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Jan. 24 2010 - 11:45 am | 317 views | 0 recommendations | 2 comments

Up In The Air Shows Existential Angst Knows No Age Limit

Up in the Air (film)

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Oscar nominations are right around the corner and believe it or not, there are actually contenders that don’t feature CGI’d alien species. One such veritable lock for at least a couple of nods is Up In The Air. The Jason Reitman  film seems as if it’s going to focus on an odd-couple generational attitude clash on relationships, career and purpose, but instead ends up zeroing in on the universality and agelessness of existential angst.

George Clooney’s Ryan Bingham fires people for a living. He’s at home only on the road and he glories in his baggage-free and sans attachment existence. If it ain’t broke, don’t fix it. He meets his female match in sophisticated fellow corporate-jetsetter Alex, as played by Vera Farmiga. Anna Kendrick is Natalie, Clooney’s tag-along junior colleague trailing him across the country to learn firsthand the fine art of downsizing.

Natalie is so Gen Y it hurts, right down to her slightly too on-the-nose last name (Keener). She wows the boss with a new system for terminations via webcam, all big ideas and big talk, but without the slightest clue how to handle the volatile and often poignant human element involved in snatching away a stranger’s livelihood. When her boyfriend dumps her via text message (in letter-perfect text speak, natch), she is devastated. She passed up a job offer in San Francisco to follow him to Omaha, he had all of the qualities that any forward-thinking Millennial girl would want, she thought a proposal was imminent. As Natalie describes what she assumed her life would be like at 23 – married, at least one child, corner office, etc., the audience smiles indulgently right along with Ryan and Alex  as we realize just what a mix of brazen ambition and youthful naivete this character is. But Up In The Air zigs where other movies would zag. It turns out that for all their no-strings-attached elan, Ryan and Alex are no more emotionally mature than the 23 year-old sniveling in front of them.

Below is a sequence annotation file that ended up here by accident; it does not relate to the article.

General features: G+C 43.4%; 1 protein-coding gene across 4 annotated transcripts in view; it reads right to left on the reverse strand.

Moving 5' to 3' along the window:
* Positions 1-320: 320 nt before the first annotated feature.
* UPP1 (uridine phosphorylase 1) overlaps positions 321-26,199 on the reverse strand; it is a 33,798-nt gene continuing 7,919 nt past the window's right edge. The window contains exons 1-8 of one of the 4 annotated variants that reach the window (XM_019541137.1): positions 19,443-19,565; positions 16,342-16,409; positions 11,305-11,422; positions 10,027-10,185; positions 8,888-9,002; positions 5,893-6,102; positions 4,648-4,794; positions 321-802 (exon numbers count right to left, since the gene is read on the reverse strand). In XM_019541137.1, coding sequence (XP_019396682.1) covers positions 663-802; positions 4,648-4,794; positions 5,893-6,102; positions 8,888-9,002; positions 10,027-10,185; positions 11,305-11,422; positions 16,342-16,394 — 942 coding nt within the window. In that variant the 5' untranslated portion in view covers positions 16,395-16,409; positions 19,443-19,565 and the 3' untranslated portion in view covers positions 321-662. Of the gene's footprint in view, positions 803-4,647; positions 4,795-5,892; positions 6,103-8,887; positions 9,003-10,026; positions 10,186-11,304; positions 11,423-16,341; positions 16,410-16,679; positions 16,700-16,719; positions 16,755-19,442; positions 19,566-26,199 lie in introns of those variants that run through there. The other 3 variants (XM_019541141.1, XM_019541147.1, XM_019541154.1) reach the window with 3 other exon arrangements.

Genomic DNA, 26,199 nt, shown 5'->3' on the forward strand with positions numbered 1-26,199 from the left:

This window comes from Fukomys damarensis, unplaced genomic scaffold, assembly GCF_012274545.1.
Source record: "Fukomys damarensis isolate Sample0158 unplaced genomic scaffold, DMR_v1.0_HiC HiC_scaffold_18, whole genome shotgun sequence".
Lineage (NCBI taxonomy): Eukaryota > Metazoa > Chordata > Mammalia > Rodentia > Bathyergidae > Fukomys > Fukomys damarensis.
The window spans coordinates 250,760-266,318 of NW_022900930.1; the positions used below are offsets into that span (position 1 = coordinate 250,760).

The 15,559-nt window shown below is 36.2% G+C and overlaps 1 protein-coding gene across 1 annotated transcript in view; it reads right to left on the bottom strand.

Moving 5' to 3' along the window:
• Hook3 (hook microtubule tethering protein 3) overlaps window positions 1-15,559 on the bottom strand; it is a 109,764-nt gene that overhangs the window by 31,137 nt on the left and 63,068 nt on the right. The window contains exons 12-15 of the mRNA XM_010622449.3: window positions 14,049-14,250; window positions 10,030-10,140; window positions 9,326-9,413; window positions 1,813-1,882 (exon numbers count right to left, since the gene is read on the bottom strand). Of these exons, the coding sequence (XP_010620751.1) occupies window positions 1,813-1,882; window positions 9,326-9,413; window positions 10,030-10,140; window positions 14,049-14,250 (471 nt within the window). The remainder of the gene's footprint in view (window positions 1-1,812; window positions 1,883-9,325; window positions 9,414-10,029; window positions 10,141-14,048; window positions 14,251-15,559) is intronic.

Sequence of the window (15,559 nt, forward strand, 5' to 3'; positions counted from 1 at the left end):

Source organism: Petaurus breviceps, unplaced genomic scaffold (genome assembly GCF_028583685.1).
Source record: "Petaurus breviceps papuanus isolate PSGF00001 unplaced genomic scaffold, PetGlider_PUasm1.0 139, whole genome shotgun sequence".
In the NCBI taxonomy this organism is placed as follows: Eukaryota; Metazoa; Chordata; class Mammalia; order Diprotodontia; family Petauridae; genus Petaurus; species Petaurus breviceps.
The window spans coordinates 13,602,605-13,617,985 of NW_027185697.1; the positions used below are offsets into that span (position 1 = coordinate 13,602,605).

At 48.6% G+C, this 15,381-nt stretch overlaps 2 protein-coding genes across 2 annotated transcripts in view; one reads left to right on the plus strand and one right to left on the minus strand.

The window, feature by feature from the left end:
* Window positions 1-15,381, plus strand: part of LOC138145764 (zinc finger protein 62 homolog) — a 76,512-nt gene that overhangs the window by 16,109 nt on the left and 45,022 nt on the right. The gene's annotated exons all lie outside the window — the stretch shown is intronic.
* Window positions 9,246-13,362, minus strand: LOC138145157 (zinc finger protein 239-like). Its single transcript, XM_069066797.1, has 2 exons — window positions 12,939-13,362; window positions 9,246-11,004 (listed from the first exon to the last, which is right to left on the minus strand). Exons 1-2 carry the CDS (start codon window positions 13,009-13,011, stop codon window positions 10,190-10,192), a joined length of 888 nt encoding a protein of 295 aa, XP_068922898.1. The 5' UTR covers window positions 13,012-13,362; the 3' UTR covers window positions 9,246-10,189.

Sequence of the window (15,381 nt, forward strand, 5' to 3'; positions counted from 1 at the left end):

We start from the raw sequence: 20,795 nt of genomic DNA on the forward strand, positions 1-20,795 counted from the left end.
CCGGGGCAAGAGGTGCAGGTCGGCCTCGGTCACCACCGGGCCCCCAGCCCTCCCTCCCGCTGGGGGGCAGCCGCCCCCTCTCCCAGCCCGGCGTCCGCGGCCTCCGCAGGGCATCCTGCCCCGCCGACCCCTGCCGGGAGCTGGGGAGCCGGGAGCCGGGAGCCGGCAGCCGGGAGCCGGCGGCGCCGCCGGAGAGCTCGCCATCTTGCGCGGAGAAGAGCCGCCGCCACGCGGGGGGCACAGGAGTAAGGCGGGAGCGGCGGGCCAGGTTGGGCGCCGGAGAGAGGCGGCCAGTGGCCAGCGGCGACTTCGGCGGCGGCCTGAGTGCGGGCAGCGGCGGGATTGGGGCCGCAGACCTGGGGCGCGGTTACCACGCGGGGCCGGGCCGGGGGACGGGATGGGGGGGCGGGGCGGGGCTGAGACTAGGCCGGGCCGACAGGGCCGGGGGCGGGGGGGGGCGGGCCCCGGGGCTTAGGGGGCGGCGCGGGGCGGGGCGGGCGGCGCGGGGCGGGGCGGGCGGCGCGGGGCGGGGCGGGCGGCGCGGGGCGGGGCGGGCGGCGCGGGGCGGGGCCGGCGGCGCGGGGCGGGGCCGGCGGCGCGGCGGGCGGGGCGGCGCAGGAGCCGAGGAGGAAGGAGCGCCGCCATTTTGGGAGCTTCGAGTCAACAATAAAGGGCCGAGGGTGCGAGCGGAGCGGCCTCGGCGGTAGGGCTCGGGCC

In a more pedestrian flick, Natalie would teach Ryan about the value of human connection and bonding (She does lecture him, he belatedly takes her advice, it ends badly.) and he would help her to see how classroom smarts aren’t always a match for real-world messiness (turns out his hands-off approach isn’t much of a match for it either). But Up In The Air isn’t a formulaic movie and the lessons aren’t so pat. In fact, if anyone is being schooled, it just might be the audience. We learn that being with someone is better than being alone, but even being with someone doesn’t guarantee happiness, it just might be all you get. We get a glimpse at the lengths people will go to to avoid having to face their true selves and acknowledge their own unspoken and unmet needs – Ryan’s devotion to his routinized  and impersonalized nomadic lifestyle, Natalie’s willingness to detour her own career path to accommodate a relationship that only looked perfect on paper,  Alex’s night-and-day home/business trip alter egos, even the confused and anguished speeches offered up by Ryan and Natalie’s firees in which they wonder what value they are to the world without a job description to cling to. Up In The Air wants us to realize that the question of who we are and what we want isn’t strictly the purview of youth; as we get older, we simply discover ever more nuanced and creative ways to avoid reckoning with it and/or reconciling it to the lives we actually lead.


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  1. collapse expand

    For everyone having their quarter-life or mid-life crisis, there’s someone having their this-week crisis. The examined life can be much more painful.

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